Every child is born with rights
Children are individuals:
They are not possessions of parents or the State and have equal status as every adult.
They depend on adults:
In their early years of life they depend on adults completely for nurture and security. Adults are responsible for guiding children towards independence.
They are vulnerable to abuse and exploitation:
Children are more vulnerable physically than adults, and they are more sensitive to emotional experiences. In many parts of the world, children are exploited as labourers or combatants in wars, and many children are abused each day in homes, schools, communities, institutions as well as on the streets and in cyberspace.
They are more affected by government policy than any other group:
Issues such as education and healthcare affect children directly and, in many cases, permanently. Comprehensive and far-sighted policy aids the development of children immeasurably.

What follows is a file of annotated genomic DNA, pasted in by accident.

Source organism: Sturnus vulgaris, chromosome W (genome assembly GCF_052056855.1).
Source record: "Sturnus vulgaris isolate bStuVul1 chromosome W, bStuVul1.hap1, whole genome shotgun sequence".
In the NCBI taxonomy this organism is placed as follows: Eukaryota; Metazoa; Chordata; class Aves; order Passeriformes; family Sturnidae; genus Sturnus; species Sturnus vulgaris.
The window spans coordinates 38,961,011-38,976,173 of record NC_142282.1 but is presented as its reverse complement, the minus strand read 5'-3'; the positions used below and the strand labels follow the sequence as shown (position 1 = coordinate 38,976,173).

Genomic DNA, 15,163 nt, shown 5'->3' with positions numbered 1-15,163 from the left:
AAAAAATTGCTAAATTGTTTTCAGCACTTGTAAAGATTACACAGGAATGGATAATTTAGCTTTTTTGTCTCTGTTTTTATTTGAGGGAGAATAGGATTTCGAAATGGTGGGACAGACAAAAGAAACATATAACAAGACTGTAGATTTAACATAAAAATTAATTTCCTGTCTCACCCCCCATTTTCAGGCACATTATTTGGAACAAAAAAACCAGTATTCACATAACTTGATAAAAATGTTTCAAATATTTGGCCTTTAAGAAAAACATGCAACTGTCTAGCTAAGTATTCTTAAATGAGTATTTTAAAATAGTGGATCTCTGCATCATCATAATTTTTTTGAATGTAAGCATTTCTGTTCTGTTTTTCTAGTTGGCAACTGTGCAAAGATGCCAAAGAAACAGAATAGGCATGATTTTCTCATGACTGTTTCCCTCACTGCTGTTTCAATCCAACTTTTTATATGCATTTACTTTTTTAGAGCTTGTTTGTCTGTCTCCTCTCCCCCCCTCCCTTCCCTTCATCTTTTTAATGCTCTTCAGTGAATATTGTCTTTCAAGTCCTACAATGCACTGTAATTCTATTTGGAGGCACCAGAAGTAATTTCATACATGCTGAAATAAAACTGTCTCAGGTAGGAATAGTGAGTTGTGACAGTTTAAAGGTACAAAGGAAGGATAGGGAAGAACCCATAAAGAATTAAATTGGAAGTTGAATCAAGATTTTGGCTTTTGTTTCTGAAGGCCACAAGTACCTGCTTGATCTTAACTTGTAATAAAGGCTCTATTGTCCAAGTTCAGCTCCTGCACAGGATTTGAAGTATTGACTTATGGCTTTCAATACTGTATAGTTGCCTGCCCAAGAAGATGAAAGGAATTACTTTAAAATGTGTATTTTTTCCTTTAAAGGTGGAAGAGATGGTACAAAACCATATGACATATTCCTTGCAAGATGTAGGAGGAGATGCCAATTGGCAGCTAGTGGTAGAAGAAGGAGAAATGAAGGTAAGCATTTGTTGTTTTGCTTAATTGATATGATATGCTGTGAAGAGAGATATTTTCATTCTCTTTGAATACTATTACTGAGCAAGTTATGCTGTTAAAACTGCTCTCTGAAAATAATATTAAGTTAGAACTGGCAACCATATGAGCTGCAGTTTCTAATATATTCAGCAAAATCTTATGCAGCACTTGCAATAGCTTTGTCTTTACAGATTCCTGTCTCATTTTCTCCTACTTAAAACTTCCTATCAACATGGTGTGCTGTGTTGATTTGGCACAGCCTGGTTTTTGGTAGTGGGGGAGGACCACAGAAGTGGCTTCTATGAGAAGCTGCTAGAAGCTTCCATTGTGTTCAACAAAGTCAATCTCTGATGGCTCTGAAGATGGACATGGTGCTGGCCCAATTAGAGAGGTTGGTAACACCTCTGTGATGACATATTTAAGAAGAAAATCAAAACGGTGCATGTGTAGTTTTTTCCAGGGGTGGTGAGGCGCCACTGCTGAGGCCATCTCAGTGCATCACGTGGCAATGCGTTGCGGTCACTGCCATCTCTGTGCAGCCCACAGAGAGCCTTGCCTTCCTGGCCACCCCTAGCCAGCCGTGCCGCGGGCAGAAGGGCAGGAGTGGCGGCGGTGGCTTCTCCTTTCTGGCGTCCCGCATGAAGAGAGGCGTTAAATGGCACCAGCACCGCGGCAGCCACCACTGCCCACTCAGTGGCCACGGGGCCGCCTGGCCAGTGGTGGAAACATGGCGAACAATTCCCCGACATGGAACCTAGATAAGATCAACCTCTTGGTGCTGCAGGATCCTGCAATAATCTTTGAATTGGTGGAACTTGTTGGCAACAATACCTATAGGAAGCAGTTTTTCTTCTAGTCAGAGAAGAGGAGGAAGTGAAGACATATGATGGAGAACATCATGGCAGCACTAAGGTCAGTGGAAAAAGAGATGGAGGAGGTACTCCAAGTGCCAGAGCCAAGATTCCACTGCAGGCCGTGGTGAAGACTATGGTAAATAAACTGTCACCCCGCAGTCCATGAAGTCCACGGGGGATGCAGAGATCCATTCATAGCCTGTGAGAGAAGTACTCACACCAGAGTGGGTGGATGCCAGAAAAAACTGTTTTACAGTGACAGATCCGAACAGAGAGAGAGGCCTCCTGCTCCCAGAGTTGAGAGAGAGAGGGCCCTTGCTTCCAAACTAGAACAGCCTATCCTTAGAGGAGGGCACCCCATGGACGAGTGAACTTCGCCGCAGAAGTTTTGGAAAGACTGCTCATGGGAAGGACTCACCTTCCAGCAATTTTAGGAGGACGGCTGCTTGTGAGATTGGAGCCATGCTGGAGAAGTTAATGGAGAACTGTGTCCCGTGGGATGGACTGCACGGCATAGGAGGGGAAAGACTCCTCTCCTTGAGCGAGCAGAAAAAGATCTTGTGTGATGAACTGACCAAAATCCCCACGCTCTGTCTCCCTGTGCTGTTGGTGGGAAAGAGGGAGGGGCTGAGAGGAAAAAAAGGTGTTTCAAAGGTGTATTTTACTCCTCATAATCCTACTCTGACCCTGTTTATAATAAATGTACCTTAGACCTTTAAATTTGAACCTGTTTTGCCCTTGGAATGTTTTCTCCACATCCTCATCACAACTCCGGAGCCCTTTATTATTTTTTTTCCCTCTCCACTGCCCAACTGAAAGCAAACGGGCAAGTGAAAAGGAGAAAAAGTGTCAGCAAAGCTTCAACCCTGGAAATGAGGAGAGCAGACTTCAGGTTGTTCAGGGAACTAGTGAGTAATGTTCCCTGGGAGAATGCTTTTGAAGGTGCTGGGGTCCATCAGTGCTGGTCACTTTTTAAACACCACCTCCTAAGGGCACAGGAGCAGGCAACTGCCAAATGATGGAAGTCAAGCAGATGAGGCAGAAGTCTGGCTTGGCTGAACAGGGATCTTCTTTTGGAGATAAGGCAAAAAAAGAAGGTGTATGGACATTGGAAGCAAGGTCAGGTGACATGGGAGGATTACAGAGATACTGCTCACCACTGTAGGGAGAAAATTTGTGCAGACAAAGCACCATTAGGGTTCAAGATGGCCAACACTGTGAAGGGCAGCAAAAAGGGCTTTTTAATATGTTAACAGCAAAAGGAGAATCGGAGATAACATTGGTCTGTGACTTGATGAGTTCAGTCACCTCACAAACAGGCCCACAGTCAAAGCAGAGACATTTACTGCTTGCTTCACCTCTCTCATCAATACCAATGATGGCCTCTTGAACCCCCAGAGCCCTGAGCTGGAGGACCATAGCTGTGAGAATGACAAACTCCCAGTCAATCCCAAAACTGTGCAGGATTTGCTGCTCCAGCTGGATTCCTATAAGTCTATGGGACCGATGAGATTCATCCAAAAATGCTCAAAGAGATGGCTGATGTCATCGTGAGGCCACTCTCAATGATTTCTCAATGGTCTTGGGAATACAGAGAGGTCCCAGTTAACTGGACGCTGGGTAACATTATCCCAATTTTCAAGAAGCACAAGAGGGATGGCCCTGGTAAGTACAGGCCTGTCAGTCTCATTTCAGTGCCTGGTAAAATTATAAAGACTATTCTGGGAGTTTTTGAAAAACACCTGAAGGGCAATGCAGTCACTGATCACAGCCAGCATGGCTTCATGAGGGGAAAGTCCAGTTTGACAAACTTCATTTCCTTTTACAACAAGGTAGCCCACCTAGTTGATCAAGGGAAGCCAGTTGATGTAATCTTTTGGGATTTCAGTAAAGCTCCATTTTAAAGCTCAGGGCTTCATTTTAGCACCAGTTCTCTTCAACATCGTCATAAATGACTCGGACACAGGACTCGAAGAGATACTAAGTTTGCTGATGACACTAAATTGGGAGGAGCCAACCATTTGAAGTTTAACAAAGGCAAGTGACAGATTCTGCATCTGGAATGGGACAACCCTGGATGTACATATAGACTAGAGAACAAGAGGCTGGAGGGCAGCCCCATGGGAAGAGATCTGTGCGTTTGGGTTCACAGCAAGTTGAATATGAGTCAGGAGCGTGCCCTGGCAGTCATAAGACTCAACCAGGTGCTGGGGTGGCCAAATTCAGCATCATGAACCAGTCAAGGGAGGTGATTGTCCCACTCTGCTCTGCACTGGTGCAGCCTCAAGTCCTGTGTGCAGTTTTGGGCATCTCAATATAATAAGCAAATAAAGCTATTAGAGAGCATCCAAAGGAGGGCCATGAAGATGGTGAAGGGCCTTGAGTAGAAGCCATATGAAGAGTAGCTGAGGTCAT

And yet their voices are least heard in the political process:
Children do not vote, but special attention should be given to their opinions—in school or at home —and these should be represented in the community, media and in government if we are to understand fully the impact of our policies on their lives.
Social change has an enormous impact on their lives:
With globalisation and the changing nature of work, families are particularly vulnerable to falls in household income and shrinking real wages. The welfare of children is especially affected by economic and political uncertainty.
Children are the future:
The development—even the survival—of our society depends on the welfare of our children today. Issues such as poverty, healthcare, nutrition, environment and education affect children much more than adults because they are still developing.